Lab-Grown Meat Was FDA Approved. Now What?

The cultivation room at UPSIDE Foods, the first company in the United States to get FDA approval for their lab-grown meat. Image courtesy of UPSIDE Foods.

Posted January 24, 2023

The U.S. Food and Drug Administration recently approved the first lab-grown meat in the United States as safe for consumers. Now the company hoping to produce it, UPSIDE Foods, is waiting for the U.S. Department of Agriculture to approve its meat processing, packaging, and labeling process before it can begin selling to the public.

So, what exactly is lab-grown meat, and how will it change the way we eat? Is this the end of factory farming as we know it, or is it a pipe dream that will take decades to come to fruition? 

Bill Winders, a professor in the School of History and Sociology, is an expert on the global meat industry. He shared what we can expect from the lab-grown meat industry in coming years, the challenges it faces in scaling up, and some alternative options for sustainable consumption we can turn to in the meantime.  

 

What is lab-grown meat?

Lab-grown meat is animal meat grown in labs using starter cells, a growth medium, and large controlled, closed environments called bioreactors. Rather than using live animals to produce meat, scientists use carbohydrates and amino acids to make animal stem cells grow in the bioreactors. 

Lab-grown meat is also known as cell-cultured, cultivated, or in-vitro meat. It's different from plant-based meats, which are made from various plant materials rather than animal cells.

 

What is the most significant way you expect lab-grown meat to change our eating habits? 

For the near future especially, there will be little change. Lab-grown meat will be a marginal niche market.

Consumers who want more environmentally-friendly meat, such as those buying locally pastured and grass-fed beef now, will likely be the primary buyers of lab-grown meat. It's more expensive than industrial meat, but these socially-conscious shoppers are willing to pay a higher price for meat that is not produced on large-scale factory farms, feedlots, and slaughterhouses.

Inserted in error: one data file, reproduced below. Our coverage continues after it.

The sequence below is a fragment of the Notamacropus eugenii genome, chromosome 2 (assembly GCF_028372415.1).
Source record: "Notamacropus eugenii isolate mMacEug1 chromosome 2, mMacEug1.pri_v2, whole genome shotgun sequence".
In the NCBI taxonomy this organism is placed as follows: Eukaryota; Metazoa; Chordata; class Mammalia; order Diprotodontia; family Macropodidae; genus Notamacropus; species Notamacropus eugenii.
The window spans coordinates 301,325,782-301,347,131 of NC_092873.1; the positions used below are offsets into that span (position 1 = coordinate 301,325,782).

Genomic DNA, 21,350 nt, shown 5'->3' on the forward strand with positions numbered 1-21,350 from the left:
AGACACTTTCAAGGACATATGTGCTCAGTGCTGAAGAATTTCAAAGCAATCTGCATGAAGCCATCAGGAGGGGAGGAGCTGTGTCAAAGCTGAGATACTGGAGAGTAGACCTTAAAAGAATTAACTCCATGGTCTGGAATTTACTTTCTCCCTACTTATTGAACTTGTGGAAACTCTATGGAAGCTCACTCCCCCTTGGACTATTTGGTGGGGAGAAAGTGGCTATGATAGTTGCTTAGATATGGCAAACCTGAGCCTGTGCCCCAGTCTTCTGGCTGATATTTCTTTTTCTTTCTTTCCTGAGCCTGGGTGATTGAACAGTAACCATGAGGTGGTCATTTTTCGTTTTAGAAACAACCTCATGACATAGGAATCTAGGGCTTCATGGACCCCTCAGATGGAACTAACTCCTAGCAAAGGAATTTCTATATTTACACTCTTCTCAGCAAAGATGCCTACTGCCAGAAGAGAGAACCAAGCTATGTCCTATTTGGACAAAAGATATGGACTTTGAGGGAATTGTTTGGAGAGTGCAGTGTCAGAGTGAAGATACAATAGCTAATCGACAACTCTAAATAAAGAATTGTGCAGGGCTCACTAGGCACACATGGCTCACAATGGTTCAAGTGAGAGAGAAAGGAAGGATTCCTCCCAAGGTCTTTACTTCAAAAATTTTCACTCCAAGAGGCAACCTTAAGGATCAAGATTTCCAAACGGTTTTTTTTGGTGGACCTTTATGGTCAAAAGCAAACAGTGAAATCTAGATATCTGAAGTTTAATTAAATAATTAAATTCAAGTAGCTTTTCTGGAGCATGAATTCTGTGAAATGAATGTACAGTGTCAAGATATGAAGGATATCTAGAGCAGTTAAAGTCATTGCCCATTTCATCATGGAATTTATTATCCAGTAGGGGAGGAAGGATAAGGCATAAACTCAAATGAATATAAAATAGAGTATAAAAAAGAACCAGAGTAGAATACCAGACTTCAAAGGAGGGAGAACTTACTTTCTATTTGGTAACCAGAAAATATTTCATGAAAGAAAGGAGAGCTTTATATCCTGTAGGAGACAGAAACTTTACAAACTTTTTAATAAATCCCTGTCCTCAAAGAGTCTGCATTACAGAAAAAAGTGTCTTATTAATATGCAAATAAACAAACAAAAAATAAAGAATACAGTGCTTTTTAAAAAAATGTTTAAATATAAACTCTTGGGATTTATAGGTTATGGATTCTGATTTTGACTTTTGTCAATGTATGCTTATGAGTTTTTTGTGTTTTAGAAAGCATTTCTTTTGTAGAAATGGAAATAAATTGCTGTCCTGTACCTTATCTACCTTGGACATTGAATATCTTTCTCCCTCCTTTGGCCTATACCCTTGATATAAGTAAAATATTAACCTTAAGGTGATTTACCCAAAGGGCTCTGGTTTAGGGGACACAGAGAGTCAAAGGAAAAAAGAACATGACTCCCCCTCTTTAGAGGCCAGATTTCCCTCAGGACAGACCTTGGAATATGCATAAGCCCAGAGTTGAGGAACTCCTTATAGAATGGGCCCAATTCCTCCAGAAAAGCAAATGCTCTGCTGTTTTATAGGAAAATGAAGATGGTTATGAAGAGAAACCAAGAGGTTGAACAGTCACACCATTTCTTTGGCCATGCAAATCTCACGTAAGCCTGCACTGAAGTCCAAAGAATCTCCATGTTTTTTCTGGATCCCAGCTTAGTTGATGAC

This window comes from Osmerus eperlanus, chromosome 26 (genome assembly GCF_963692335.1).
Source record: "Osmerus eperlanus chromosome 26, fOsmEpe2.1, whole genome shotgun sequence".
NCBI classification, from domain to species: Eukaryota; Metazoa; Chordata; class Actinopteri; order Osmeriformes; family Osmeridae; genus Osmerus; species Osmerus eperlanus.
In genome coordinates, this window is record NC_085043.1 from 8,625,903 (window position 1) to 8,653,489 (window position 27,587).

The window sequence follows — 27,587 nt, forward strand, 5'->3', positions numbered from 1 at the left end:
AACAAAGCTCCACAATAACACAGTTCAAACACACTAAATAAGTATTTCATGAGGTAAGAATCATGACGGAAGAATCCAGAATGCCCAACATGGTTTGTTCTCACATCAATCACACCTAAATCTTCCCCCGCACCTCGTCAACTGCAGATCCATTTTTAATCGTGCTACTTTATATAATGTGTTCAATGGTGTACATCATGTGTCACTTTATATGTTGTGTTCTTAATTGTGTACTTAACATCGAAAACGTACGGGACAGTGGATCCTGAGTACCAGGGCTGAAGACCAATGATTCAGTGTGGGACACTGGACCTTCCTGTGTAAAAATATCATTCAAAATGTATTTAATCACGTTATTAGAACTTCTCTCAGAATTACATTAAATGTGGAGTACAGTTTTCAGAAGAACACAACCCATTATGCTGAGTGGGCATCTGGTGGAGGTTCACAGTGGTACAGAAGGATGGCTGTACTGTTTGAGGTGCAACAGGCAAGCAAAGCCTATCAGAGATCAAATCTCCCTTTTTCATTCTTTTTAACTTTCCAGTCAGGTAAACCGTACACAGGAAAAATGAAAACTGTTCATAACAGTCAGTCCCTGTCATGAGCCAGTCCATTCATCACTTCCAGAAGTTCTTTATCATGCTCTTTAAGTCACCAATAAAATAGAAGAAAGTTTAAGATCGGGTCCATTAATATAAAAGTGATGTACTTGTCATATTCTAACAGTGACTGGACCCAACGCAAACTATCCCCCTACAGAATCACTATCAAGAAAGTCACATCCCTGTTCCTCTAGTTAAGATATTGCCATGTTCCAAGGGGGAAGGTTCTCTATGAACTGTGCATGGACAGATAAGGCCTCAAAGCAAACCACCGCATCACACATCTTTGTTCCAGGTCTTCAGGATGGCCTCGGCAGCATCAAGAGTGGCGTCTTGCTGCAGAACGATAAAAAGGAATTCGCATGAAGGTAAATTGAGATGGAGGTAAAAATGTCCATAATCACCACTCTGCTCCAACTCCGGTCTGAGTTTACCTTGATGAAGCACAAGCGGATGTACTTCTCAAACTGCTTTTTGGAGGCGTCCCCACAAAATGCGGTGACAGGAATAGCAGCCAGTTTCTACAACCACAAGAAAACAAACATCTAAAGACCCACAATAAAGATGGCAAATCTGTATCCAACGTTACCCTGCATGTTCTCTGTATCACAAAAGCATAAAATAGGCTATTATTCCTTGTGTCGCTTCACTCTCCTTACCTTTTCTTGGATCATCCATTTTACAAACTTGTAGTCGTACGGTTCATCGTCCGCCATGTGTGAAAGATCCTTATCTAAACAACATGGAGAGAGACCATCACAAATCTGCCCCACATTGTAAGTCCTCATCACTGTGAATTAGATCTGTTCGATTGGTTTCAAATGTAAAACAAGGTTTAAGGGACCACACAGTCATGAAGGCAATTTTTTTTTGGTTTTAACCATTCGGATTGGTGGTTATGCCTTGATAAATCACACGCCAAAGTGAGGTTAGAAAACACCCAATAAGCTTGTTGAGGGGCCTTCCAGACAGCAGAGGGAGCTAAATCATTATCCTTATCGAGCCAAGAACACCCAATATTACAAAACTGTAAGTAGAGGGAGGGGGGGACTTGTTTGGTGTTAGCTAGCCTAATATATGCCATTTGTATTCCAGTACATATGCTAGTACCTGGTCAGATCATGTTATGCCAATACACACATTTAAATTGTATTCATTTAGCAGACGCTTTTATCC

Other than that, most typical meat consumers will likely still be guided by the price and familiarity of mass-produced industrial meat. 

 

Is this the end of factory farming, or will it take decades to replace the meat on grocery store shelves and fast food menus?

It will take many years to make lab-grown meat widely available to the public. 

The price of lab-grown burgers has decreased from hundreds of thousands of dollars per burger in 2013 to about $10 now. But there are difficulties in attempting to scale up lab-grown meat production, mainly because the growth mediums and bioreactors are expensive and in relatively short supply.

In 2020 in the U.S., about 34 million cattle, 131 million pigs, and 9 billion chickens were killed for consumption — lab-grown meat will not likely replace this production anytime soon. 

Read more: Food Goes Where it’s Most Profitable — Even When it’s Genetically Engineered 

 

How does the history of animal farming and meat consumption affect how lab-grown meat is viewed today?

Industrial meat production has a reputation for treating workers poorly, raising animals in horrible conditions, and threatening the environment. 

Concentrated animal feeding operations create water and air pollution, use large quantities of water and land for livestock and livestock feed (particularly corn and soybeans), and produce greenhouse gas emissions that contribute to climate change. Lab-grown meat has the potential to avoid some of these problems, but the industry will also continue to entail a substantial investment of resources to scale up production. 

Other alternatives such as plant-based meats, "meatless Mondays," and creating policies to regulate industrial meat production can help to alleviate problems with industrial meat production without the heavy resource investment lab-grown meat will require.

 

What is the greatest challenge facing the lab-grown meat industry?

Scaling up for industrial production to make lab-grown meat widely available and affordable is the industry's greatest challenge. It will also face some marketing challenges in being "lab-grown," which might turn off some consumers.

 

Are there any unintended consequences of lab-grown meat we should look out for?

One potential unintended consequence would be increasing the demand for meat in general. Doing so could lead to more industrial meat production, which would increase the environmental threats and other issues associated with industrial meat production.

Bill Winders has been a faculty member in the School of History and Sociology since 2001. His current research examines the global meat industry, focusing on the production, consumption, and trade of meat in the world economy. 

Read more: Food Goes Where it’s Most Profitable — Even When it’s Genetically Engineered

Contact For More Information

Di Minardi

di.minardi@gatech.edu